Arkansas' Meat Inspection Program Gets Federal Approval

Arkansas' Meat Inspection Program Gets Federal Approval
A calf wanders the pasture at the Flying C Ranch in Conway. (Karen E. Segrave)

Cattlemen in Arkansas will have more markets to sell their cattle after the state’s meat inspection program gained federal approval.

Gov. Asa Hutchinson announced the program was “ready to go” Tuesday at a conference at the Capitol in Little Rock. The program is part of Act 418, which became a state law in March 2021.

The state partnered with the USDA’s Food Safety and Inspection Service — one of 29 states to participate — to allow state-certified facilities to sell beef within the state of Arkansas.

The need for more in-state processing was exacerbated by the COVID-19 pandemic when production slowdowns nationally caused cattle prices to drop precipitously. The state had 20 processing facilities, but just three certified by the U.S. Department of Agriculture.

When the backlog of production caused beef prices to plummet, Arkansas cattlemen couldn’t find other avenues because, at the time, it was illegal to sell directly to consumers such as restaurants or farmers’ markets. Most cattlemen had to sit on their cattle, so to speak, and hope that prices rebounded before the consequences were disastrous.

The new program will allow more facilities in Arkansas; Hutchinson said the state now has six and several more in the hopper either applying for certification or interested in applying. The program will also allow beef to be sold directly farm-to-table to consumers, opening up new markets for cattlemen.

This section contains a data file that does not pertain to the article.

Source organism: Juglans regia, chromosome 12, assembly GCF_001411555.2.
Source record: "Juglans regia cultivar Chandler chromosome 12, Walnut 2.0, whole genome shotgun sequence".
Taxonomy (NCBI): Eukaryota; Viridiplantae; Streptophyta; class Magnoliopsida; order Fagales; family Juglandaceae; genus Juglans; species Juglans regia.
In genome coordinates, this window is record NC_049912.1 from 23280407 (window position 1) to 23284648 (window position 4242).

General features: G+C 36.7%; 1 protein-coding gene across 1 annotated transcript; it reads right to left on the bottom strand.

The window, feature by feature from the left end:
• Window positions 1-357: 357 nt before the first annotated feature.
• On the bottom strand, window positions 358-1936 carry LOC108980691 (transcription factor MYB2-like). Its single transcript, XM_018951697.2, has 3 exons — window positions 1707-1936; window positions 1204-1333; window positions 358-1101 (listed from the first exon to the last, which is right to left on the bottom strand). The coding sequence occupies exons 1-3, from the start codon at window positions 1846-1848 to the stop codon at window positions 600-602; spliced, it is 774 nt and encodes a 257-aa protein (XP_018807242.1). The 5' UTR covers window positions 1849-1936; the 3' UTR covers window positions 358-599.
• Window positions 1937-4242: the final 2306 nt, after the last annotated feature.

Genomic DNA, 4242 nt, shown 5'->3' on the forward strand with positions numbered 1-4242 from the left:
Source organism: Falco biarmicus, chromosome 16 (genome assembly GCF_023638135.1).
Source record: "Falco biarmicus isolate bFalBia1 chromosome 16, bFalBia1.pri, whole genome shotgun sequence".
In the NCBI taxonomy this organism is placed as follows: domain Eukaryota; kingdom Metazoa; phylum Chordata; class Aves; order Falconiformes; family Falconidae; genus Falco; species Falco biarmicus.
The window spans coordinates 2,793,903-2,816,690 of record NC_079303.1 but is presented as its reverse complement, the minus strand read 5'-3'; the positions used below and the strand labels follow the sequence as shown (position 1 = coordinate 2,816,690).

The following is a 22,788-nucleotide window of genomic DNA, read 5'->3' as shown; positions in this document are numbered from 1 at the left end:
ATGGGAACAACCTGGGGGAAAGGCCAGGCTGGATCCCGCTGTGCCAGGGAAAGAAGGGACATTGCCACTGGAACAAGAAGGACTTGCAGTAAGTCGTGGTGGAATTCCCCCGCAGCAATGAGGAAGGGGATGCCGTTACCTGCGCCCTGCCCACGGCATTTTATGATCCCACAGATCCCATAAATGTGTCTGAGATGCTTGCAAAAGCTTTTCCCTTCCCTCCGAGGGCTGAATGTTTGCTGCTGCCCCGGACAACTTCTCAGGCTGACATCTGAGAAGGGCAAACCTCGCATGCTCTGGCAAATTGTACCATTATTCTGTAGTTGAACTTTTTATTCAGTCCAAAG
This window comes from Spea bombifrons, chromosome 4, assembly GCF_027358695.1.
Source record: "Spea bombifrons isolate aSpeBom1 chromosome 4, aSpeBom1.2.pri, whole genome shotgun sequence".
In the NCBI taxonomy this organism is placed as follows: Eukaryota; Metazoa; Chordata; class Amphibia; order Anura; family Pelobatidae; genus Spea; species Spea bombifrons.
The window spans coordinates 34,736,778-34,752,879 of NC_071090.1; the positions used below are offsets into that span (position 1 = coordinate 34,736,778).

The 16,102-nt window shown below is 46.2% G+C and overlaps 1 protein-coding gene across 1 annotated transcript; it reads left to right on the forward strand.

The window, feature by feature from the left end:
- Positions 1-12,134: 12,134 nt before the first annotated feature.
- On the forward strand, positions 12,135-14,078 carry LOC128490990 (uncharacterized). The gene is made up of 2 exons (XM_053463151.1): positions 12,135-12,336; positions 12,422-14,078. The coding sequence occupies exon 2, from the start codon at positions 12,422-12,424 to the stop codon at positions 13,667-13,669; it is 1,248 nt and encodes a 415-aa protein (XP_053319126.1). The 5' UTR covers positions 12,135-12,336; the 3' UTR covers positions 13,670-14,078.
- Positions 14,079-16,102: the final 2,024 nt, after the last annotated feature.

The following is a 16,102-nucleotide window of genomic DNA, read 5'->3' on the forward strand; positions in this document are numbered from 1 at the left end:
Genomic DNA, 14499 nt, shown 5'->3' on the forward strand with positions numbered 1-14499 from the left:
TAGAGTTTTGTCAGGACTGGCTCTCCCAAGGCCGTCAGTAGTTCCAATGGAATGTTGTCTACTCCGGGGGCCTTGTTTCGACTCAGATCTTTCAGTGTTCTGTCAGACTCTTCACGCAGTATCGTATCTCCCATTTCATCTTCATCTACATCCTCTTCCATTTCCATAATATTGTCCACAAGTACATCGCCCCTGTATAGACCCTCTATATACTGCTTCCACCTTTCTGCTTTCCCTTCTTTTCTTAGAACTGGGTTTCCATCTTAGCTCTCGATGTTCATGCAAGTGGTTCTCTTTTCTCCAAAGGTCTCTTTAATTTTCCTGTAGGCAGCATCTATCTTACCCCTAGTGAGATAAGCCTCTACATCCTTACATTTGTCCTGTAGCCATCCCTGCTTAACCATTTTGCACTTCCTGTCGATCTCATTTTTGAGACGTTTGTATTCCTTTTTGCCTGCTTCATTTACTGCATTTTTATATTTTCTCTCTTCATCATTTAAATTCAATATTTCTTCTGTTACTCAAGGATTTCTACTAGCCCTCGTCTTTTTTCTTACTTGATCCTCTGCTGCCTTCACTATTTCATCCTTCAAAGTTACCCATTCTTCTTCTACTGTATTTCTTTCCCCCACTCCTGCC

“This is a big deal,” said Dan Wright, secretary-treasurer of the Arkansas Farm Bureau. “Cattlemen needed something to give them another outlet. At the same time, we had consumers say we would like to buy locally grown food but we can’t do it because the cattlemen can’t sell us that product.”

State Rep. DeAnn Vaught, R-Horatio, sponsored the legislation and said it was a true bipartisan bill. She said allowing direct consumer sales will be a benefit to organizations such as food banks and senior centers.

“When this started, I did not realize how big of an impact this could actually have on the state,” Vaught said. “It’s great for the state of Arkansas. It’s amazing for our beef producers to say, ‘Hey we are selling Arkansas beef here in our state.’ ”

Cody Burkham, the executive vice president of the Arkansas Cattlemen’s Association, said cattleman are “extremely excited” about the new law. He actively lobbied the state legislature in 2020, saying it needed to reinstate its inspection program, which it had until 1981.

At the time, Burkham told Arkansas Business that the inspection program reinstatement wouldn’t be a “silver bullet” but would allow cattlemen to sell heads of cattle to local restaurants, for example, without having to go through a packing conglomerate.

“It’s important they have all the market access they possibly can,” Burkham said Tuesday. “It’s another way that our producers will be able to market their product and have complete control.”

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